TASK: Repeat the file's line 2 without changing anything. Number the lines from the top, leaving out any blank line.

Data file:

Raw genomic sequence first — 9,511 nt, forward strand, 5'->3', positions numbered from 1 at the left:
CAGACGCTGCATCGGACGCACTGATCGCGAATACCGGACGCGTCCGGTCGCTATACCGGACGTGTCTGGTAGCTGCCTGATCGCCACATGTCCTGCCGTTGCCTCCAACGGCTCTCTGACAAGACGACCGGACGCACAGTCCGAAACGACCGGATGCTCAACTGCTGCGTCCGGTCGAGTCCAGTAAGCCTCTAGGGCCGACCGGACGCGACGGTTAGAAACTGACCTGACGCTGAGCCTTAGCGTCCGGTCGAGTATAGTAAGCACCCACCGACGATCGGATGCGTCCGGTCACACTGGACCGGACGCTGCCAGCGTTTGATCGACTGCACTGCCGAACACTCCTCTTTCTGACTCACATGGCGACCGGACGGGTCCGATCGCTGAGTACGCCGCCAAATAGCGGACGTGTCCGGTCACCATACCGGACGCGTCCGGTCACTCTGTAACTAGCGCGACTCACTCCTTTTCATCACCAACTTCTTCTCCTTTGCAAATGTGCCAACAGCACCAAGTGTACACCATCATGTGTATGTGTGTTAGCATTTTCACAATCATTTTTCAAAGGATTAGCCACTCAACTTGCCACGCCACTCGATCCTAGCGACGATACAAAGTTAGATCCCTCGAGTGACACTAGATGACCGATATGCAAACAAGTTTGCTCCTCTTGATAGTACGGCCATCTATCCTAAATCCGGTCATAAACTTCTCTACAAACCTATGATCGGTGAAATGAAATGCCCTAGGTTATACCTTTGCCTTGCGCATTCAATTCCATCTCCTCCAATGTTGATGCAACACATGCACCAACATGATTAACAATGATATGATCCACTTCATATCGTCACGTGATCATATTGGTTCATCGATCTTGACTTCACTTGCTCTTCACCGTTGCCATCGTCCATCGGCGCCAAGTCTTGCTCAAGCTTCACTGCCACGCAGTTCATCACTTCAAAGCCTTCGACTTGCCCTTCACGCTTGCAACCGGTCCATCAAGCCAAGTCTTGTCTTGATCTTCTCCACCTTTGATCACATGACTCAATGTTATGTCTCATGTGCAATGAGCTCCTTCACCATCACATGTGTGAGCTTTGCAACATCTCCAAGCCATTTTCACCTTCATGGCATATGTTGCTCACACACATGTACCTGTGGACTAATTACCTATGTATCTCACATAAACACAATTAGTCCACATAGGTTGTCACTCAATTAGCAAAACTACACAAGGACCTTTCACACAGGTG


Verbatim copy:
CAGACGCTGCATCGGACGCACTGATCGCGAATACCGGACGCGTCCGGTCGCTATACCGGACGTGTCTGGTAGCTGCCTGATCGCCACATGTCCTGCCGTTGCCTCCAACGGCTCTCTGACAAGACGACCGGACGCACAGTCCGAAACGACCGGATGCTCAACTGCTGCGTCCGGTCGAGTCCAGTAAGCCTCTAGGGCCGACCGGACGCGACGGTTAGAAACTGACCTGACGCTGAGCCTTAGCGTCCGGTCGAGTATAGTAAGCACCCACCGACGATCGGATGCGTCCGGTCACACTGGACCGGACGCTGCCAGCGTTTGATCGACTGCACTGCCGAACACTCCTCTTTCTGACTCACATGGCGACCGGACGGGTCCGATCGCTGAGTACGCCGCCAAATAGCGGACGTGTCCGGTCACCATACCGGACGCGTCCGGTCACTCTGTAACTAGCGCGACTCACTCCTTTTCATCACCAACTTCTTCTCCTTTGCAAATGTGCCAACAGCACCAAGTGTACACCATCATGTGTATGTGTGTTAGCATTTTCACAATCATTTTTCAAAGGATTAGCCACTCAACTTGCCACGCCACTCGATCCTAGCGACGATACAAAGTTAGATCCCTCGAGTGACACTAGATGACCGATATGCAAACAAGTTTGCTCCTCTTGATAGTACGGCCATCTATCCTAAATCCGGTCATAAACTTCTCTACAAACCTATGATCGGTGAAATGAAATGCCCTAGGTTATACCTTTGCCTTGCGCATTCAATTCCATCTCCTCCAATGTTGATGCAACACATGCACCAACATGATTAACAATGATATGATCCACTTCATATCGTCACGTGATCATATTGGTTCATCGATCTTGACTTCACTTGCTCTTCACCGTTGCCATCGTCCATCGGCGCCAAGTCTTGCTCAAGCTTCACTGCCACGCAGTTCATCACTTCAAAGCCTTCGACTTGCCCTTCACGCTTGCAACCGGTCCATCAAGCCAAGTCTTGTCTTGATCTTCTCCACCTTTGATCACATGACTCAATGTTATGTCTCATGTGCAATGAGCTCCTTCACCATCACATGTGTGAGCTTTGCAACATCTCCAAGCCATTTTCACCTTCATGGCATATGTTGCTCACACACATGTACCTGTGGACTAATTACCTATGTATCTCACATAAACACAATTAGTCCACATAGGTTGTCACTCAATTAGCAAAACTACACAAGGACCTTTCACACAGGTG